The girl's guardian can be her father, paternal grandfather, brother, one of the same family and lastly her mother. They announce that their girl is dan or gift by word of mouth, and is the soul of the betrothal bond. It is now irreversible, and breaking this bond is almost impossible. Once the promise has passed by the girl's guardian, it can only be withdrawn for truly serious causes. Then the girl's guardian gives the boy a janeo or sacred thread, fruits, flowers and some clothes. The girl's Brahmin applies Tilak to the boy and his relatives. The boy's parents and other family members give gifts to Brahmins and distribute sweets and money amongst them.
The boy goes to his father's house and then a morsel of bread, sugar, butter and dal rice khichri is given to him. The female also give Khichri to the brotherhood and again in return receives presents. Till far into the night, the women sing songs. Betrothal thus creates a kind of relationship between two families strongly. Receiving money for a girl is firmly prohibited by the shastras, and one who takes it will surely go to hell.
Among the Hindus betrothal as a rule, this contract is an indispensable one in the preliminary stage of marriage in a girl's life. If a woman, once married, is remarried on the legal basis of divorce or widowhood. The ceremonies performed in the first betrothal are not performed so dutifully. Betrothal is of three types:
(i) Dharam or Pun
- In this type the girl is given by his parents or guardian, as a quasi-religious donation to her future husband.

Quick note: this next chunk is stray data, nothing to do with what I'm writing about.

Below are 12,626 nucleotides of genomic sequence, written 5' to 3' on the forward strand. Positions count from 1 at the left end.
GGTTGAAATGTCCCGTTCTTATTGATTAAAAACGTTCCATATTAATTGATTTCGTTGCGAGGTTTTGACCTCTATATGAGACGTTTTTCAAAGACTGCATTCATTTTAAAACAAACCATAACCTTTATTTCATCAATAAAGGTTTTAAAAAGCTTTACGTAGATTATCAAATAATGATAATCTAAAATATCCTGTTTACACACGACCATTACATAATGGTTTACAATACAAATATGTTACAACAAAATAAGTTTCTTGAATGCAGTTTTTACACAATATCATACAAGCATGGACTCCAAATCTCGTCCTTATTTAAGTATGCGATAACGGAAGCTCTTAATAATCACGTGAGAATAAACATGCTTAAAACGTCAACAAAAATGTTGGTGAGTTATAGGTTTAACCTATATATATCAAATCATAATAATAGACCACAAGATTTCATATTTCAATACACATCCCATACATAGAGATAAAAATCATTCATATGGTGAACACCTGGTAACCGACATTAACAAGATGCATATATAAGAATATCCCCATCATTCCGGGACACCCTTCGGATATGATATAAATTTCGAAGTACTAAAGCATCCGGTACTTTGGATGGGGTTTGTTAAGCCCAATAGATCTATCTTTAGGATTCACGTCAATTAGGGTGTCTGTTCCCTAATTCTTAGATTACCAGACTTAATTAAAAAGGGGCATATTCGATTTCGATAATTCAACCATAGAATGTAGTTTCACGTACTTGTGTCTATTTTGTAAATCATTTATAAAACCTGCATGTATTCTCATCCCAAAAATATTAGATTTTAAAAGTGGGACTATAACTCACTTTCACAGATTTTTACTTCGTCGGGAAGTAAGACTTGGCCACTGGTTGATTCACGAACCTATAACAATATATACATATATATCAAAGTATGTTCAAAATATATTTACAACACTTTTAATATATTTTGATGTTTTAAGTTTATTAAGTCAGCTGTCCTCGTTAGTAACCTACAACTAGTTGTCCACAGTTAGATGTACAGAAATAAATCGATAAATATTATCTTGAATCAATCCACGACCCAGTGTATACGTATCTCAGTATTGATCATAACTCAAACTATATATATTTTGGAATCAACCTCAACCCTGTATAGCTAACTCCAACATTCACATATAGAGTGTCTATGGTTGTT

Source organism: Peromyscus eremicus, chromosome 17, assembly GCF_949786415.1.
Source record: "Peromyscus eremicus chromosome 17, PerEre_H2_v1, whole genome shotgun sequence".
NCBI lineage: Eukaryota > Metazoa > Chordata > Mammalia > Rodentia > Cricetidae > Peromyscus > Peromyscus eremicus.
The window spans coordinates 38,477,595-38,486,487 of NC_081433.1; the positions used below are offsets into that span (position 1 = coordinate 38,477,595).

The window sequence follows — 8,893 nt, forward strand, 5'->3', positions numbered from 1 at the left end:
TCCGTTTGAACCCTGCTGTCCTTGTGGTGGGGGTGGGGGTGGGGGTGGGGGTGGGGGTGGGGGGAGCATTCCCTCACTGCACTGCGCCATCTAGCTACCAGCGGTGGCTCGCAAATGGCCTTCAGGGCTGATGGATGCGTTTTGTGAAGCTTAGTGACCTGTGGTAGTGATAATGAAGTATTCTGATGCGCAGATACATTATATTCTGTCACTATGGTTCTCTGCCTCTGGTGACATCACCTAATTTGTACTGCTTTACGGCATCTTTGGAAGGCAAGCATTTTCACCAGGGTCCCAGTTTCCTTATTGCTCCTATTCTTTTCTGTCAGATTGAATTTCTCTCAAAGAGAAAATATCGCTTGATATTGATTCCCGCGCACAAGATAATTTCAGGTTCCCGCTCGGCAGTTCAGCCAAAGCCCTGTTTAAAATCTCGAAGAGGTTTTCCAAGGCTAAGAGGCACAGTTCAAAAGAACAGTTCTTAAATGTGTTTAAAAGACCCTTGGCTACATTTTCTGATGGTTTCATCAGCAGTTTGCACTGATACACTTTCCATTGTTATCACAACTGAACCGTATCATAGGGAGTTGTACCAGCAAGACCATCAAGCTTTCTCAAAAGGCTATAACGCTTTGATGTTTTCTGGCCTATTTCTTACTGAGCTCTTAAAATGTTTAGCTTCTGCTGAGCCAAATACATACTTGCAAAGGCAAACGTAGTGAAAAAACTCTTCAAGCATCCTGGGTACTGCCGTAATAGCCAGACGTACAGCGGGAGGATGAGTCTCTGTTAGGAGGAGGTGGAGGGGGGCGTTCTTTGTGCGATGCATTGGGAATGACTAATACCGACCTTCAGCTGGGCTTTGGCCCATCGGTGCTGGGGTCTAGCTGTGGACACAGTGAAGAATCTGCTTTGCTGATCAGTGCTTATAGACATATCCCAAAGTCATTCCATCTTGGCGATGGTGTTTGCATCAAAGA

(ii) Waffa Suffa or Exchange
- In this type two or more families exchange brides.
(iii) In this last type a bride price is more or less openly paid.
These kinds of marriages exist in modern Hindu system. These days, the essentials of a legal betrothal are the approval of the match, feasting and the exchange of gifts. The religious ceremonies are given secondary importance. The contract of Hindu betrothal is irreversible, generally, except for certain grave reasons, or in cases when it has become impossible to fulfill the commitment. Even when the literal fulfillment is impossible due to the death of the boy, there is a common feeling that an obscure contract exists to marry the girl to any another member of his family. Hindu marriage is more of a relationship between two families, rather than between the boy and the girl alone. The castes and tribes, which allow the remarriage of widows, have a strong feeling that the betrothal effects the boy's family a claim on the girl's hand, so that if her original fiancé dies, she may be married to another boy of the family.
The above-mentioned causes, gives a good reason for a refusal to carry out an agreement of betrothal are mainly physical problems that include leprosy, blindness, impotence, or mental disease in either case. Immorality of the girl is also a compelling reason. The reason of immorality is much more fastening on the girl's relatives than in case of the boy. Betrothal is also said to be revocable on some grounds including that the parties are within the forbidden degrees of relationship or that they belong to diverse tribes.
A promise of marriage cannot be imposed for exact performance, but a refusal to complete a promise of marriage by an actual marriage ceremony. In case of such breach, a father or guardian, would be permitted to recover money properly spent in such marriage. If the girl dies before the marriage, the bridegroom is entitled to take back the presents given by him to her. Among Hindus, as a rule, priority of betrothal gives the girl. A social, though not legal ceremony claims to be married first. In a Hindu household, the first married wife occupies a more or less honored position, unlike in case of the Muslims, where all the four wives are absolutely equal in the eye of the law.
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| Pre-wedding Ceremony in Hinduism
||Main Wedding Ceremony in Hinduism
||Post-Wedding Rituals of Hinduism